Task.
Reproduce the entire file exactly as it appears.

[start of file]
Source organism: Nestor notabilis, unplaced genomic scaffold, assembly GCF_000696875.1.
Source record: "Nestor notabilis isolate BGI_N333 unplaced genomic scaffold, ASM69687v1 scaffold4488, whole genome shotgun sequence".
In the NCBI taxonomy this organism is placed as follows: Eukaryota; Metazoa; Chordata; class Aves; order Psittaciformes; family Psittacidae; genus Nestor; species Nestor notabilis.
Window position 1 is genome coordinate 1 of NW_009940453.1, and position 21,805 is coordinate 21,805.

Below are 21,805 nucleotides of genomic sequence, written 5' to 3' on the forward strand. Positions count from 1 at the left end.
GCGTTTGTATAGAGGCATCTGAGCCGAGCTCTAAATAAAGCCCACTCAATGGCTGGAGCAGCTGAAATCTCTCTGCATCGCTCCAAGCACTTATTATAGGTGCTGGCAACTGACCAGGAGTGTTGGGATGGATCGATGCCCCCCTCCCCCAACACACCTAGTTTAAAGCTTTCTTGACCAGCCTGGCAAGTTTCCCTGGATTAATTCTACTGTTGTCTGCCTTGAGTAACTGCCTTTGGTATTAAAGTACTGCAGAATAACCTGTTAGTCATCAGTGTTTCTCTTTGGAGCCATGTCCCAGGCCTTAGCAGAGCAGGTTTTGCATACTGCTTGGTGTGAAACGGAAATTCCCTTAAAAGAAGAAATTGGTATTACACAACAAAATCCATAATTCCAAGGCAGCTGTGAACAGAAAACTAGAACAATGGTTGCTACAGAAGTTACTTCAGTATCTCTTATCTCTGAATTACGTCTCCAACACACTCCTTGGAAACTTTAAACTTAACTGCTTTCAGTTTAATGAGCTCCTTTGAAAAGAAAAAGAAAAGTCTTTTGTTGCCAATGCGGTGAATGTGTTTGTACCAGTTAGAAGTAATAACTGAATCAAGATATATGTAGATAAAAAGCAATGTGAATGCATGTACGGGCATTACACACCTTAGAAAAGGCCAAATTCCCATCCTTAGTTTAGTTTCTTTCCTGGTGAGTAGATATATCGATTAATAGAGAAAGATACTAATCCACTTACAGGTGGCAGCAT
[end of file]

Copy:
Source organism: Nestor notabilis, unplaced genomic scaffold, assembly GCF_000696875.1.
Source record: "Nestor notabilis isolate BGI_N333 unplaced genomic scaffold, ASM69687v1 scaffold4488, whole genome shotgun sequence".
In the NCBI taxonomy this organism is placed as follows: Eukaryota; Metazoa; Chordata; class Aves; order Psittaciformes; family Psittacidae; genus Nestor; species Nestor notabilis.
Window position 1 is genome coordinate 1 of NW_009940453.1, and position 21,805 is coordinate 21,805.

Below are 21,805 nucleotides of genomic sequence, written 5' to 3' on the forward strand. Positions count from 1 at the left end.
GCGTTTGTATAGAGGCATCTGAGCCGAGCTCTAAATAAAGCCCACTCAATGGCTGGAGCAGCTGAAATCTCTCTGCATCGCTCCAAGCACTTATTATAGGTGCTGGCAACTGACCAGGAGTGTTGGGATGGATCGATGCCCCCCTCCCCCAACACACCTAGTTTAAAGCTTTCTTGACCAGCCTGGCAAGTTTCCCTGGATTAATTCTACTGTTGTCTGCCTTGAGTAACTGCCTTTGGTATTAAAGTACTGCAGAATAACCTGTTAGTCATCAGTGTTTCTCTTTGGAGCCATGTCCCAGGCCTTAGCAGAGCAGGTTTTGCATACTGCTTGGTGTGAAACGGAAATTCCCTTAAAAGAAGAAATTGGTATTACACAACAAAATCCATAATTCCAAGGCAGCTGTGAACAGAAAACTAGAACAATGGTTGCTACAGAAGTTACTTCAGTATCTCTTATCTCTGAATTACGTCTCCAACACACTCCTTGGAAACTTTAAACTTAACTGCTTTCAGTTTAATGAGCTCCTTTGAAAAGAAAAAGAAAAGTCTTTTGTTGCCAATGCGGTGAATGTGTTTGTACCAGTTAGAAGTAATAACTGAATCAAGATATATGTAGATAAAAAGCAATGTGAATGCATGTACGGGCATTACACACCTTAGAAAAGGCCAAATTCCCATCCTTAGTTTAGTTTCTTTCCTGGTGAGTAGATATATCGATTAATAGAGAAAGATACTAATCCACTTACAGGTGGCAGCAT